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Study of in-cylinder ow structures using PIV and LES
KTH, School of Engineering Sciences (SCI), Mechanics, Fluid Physics. (Laszlo Fuchs)ORCID iD: 0000-0003-1511-2235
KTH, School of Engineering Sciences (SCI), Mechanics, Fluid Physics.
KTH, School of Engineering Sciences (SCI), Mechanics, Fluid Physics.ORCID iD: 0000-0001-9976-8316
KTH, School of Engineering Sciences (SCI), Mechanics, Fluid Physics.
(English)Manuscript (preprint) (Other academic)
Abstract [en]

In-cylinder ow structures have a large eect on combustion eciency and emissions. Thus, understanding these structures is of great importance in the work of reducing fuel consumption and emissions. In this paper, the in-cylinder flow is studied using stereoscopic Particle Image Velocimetry (PIV) measurements and Large Eddy Simulations (LES). The measurements and simulations have been carried out on a steady swirl test rig, commonly used to measureengine characteristics such as the swirl number. In this study, the cause of the fluctuation in swirl is explained, showing that the fluctuation can be of greater importance as compared to the mean value of the swirl number. Moreover, we show how the flow from the inlet ports are distributed.

Keyword [en]
CFD, Engine, LES, PIV
National Category
Fluid Mechanics and Acoustics
Identifiers
URN: urn:nbn:se:kth:diva-124234OAI: oai:DiVA.org:kth-124234DiVA: diva2:633838
Funder
Swedish Energy Agency
Note

QS 2013

Available from: 2013-06-27 Created: 2013-06-27 Last updated: 2013-07-04Bibliographically approved
In thesis
1. Numerical Investigation of Internal Combustion Engine Related Flows
Open this publication in new window or tab >>Numerical Investigation of Internal Combustion Engine Related Flows
2013 (English)Licentiate thesis, comprehensive summary (Other academic)
Abstract [en]

Internal combustion engines has been used for more than 100 years. The use of the abundant energy supply stored as hydrocarbon fueled unprecedented economic growth. The use of hydrocarbons increased the work output of human labor significantly, thus increasing the economy and prosperity. However, during the latter part of the twentieth century negative consequences of the internal combustion engine has been noticed. Initially the being emissions of local pollutants such as carbon monoxide, nitrogen oxides and unburnt hydrocarbons. These pollutants have to this day in the western world been reduced significantly and further reductions are under way. Thereafter, has the focus been shifted somewhat to global emissions such as carbon dioxide due to the effect on the climate. However, as the most accessible oil resources have been exhausted the price of oil has five folded since the turn of the century, straining the exponential economic growth enjoyed for two centuries.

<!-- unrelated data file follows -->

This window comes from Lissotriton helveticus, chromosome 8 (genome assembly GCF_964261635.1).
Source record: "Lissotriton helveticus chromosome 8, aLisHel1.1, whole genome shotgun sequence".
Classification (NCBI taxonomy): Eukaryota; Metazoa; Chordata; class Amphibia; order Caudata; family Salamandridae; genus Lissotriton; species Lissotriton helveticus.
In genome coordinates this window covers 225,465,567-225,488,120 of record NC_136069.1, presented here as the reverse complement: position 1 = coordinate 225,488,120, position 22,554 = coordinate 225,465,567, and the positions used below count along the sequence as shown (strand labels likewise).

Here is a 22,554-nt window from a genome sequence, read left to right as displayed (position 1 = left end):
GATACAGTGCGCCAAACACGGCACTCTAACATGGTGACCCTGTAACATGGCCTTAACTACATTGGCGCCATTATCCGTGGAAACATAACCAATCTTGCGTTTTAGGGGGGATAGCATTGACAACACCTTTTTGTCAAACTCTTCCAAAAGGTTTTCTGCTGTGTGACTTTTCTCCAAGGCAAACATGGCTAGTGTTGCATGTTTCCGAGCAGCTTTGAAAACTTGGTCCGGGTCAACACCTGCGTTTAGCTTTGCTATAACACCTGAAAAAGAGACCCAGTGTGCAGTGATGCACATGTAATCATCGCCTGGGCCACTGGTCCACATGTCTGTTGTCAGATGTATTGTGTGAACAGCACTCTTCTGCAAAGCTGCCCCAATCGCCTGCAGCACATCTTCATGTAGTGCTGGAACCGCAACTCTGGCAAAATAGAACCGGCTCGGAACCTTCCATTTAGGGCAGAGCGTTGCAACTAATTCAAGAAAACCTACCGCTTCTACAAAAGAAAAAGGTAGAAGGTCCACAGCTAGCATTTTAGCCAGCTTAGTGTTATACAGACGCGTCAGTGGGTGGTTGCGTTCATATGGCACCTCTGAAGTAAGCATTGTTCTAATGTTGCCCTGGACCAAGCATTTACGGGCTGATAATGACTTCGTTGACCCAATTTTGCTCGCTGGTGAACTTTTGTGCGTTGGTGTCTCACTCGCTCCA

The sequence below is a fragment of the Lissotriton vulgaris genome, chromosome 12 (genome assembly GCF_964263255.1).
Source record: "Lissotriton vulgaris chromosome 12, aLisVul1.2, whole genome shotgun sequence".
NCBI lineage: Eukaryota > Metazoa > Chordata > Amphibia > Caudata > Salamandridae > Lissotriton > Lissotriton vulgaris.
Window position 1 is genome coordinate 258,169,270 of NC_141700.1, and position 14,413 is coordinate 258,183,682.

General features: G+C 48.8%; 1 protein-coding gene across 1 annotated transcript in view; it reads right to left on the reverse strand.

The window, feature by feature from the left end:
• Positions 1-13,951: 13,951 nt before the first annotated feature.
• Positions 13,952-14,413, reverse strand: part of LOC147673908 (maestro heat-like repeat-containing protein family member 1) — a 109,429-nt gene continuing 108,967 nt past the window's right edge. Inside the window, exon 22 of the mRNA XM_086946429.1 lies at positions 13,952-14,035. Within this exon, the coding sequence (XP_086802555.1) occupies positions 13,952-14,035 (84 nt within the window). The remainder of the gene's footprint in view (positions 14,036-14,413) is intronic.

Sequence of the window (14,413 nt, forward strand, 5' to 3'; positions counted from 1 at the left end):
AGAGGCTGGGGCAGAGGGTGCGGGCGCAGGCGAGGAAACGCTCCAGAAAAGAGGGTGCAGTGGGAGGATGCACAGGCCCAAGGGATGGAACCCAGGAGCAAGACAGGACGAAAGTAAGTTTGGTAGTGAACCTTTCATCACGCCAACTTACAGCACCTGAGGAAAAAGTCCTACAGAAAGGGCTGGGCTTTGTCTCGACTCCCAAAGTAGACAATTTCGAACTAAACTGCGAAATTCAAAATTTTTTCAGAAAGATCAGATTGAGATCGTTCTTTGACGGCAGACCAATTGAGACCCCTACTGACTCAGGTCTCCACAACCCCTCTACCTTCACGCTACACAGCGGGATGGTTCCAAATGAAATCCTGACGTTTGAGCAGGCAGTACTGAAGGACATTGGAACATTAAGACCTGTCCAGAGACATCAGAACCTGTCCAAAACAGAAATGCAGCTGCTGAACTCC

Heavy duty diesel engine efficiency is still below 50\%, there is thus a need and a possibility to further increase engine efficiency. In this thesis, work has been done to increase the understanding of the flow prior to combustion. A better knowledge of pre-combustion in-cylinder flow would increase the possibility to reduce engine emissions and fuel consumption, through better mixing and lower heat transfer.

The work presented is ordered in such a way that the flow structures created during the intake is presented first. Thereafter, the effect of compression is investigated. Intake flow structures are studied using Large-Eddy Simulations (LES) and experiments on a steady swirl test rig. The effects of compression are studied using simulations of predefined flow structures undergoing compression.

It is found that the flow structures created during intake is qualitatively different depending of intake valve lift. And that a single Swirl Number (SN) is an insufficient quantity to characterize the flow created at low valve lifts, due to high fluctuations. During compression it is found that a high swirl number suppress small scale turbulence while the compression has an increasing effect of axial fluctuations due to vorticity-dilation interaction. Additionally, it is shown that turbulent kinetic energy is introduced in the flow field by the piston in the absence of tumble breakdown.

Place, publisher, year, edition, pages
Stockholm: KTH Royal Institute of Technology, 2013. viii, 68 p.
Series
Trita-MEK, ISSN 0348-467X ; 2013:15
Keyword
CFD, LES, Engine, Intake, Compression
National Category
Fluid Mechanics and Acoustics
Identifiers
urn:nbn:se:kth:diva-124237 (URN)978-91-7501-824-9 (ISBN)
Presentation
2013-08-20, E2, Lindstedsvagen 3, Kungliga Tekniska Högskolan, Stockholm, 10:15 (English)
Opponent
Supervisors
Funder
Swedish Energy Agency
Note

QC 20130704

Available from: 2013-07-04 Created: 2013-06-27 Last updated: 2013-07-04Bibliographically approved

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Söder, MartinPrahl Wittberg, Lisa

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